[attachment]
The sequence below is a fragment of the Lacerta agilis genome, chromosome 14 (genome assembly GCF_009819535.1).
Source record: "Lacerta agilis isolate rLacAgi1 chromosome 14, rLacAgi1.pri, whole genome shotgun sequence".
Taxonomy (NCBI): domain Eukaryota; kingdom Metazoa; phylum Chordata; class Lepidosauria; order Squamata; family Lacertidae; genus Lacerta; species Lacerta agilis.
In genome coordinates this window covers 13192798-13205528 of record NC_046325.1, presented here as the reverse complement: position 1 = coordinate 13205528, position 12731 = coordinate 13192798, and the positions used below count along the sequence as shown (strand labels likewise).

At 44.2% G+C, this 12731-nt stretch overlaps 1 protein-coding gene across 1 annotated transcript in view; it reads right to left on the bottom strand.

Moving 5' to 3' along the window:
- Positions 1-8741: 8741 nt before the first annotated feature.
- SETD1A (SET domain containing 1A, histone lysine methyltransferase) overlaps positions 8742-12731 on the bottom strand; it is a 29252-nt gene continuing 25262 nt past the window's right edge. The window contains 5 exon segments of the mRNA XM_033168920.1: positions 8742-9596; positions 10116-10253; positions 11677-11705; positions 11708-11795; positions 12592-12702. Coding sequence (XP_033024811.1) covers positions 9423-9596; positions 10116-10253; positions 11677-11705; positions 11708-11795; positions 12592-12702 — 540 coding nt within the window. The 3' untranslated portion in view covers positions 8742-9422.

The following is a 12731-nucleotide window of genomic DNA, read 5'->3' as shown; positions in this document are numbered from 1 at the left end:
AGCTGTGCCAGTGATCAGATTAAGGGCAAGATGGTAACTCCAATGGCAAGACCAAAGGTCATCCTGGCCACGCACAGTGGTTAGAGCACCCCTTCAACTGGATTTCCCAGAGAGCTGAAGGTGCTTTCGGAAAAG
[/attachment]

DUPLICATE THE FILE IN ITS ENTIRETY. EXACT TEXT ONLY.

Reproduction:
The sequence below is a fragment of the Lacerta agilis genome, chromosome 14 (genome assembly GCF_009819535.1).
Source record: "Lacerta agilis isolate rLacAgi1 chromosome 14, rLacAgi1.pri, whole genome shotgun sequence".
Taxonomy (NCBI): domain Eukaryota; kingdom Metazoa; phylum Chordata; class Lepidosauria; order Squamata; family Lacertidae; genus Lacerta; species Lacerta agilis.
In genome coordinates this window covers 13192798-13205528 of record NC_046325.1, presented here as the reverse complement: position 1 = coordinate 13205528, position 12731 = coordinate 13192798, and the positions used below count along the sequence as shown (strand labels likewise).

At 44.2% G+C, this 12731-nt stretch overlaps 1 protein-coding gene across 1 annotated transcript in view; it reads right to left on the bottom strand.

Moving 5' to 3' along the window:
- Positions 1-8741: 8741 nt before the first annotated feature.
- SETD1A (SET domain containing 1A, histone lysine methyltransferase) overlaps positions 8742-12731 on the bottom strand; it is a 29252-nt gene continuing 25262 nt past the window's right edge. The window contains 5 exon segments of the mRNA XM_033168920.1: positions 8742-9596; positions 10116-10253; positions 11677-11705; positions 11708-11795; positions 12592-12702. Coding sequence (XP_033024811.1) covers positions 9423-9596; positions 10116-10253; positions 11677-11705; positions 11708-11795; positions 12592-12702 — 540 coding nt within the window. The 3' untranslated portion in view covers positions 8742-9422.

The following is a 12731-nucleotide window of genomic DNA, read 5'->3' as shown; positions in this document are numbered from 1 at the left end:
AGCTGTGCCAGTGATCAGATTAAGGGCAAGATGGTAACTCCAATGGCAAGACCAAAGGTCATCCTGGCCACGCACAGTGGTTAGAGCACCCCTTCAACTGGATTTCCCAGAGAGCTGAAGGTGCTTTCGGAAAAG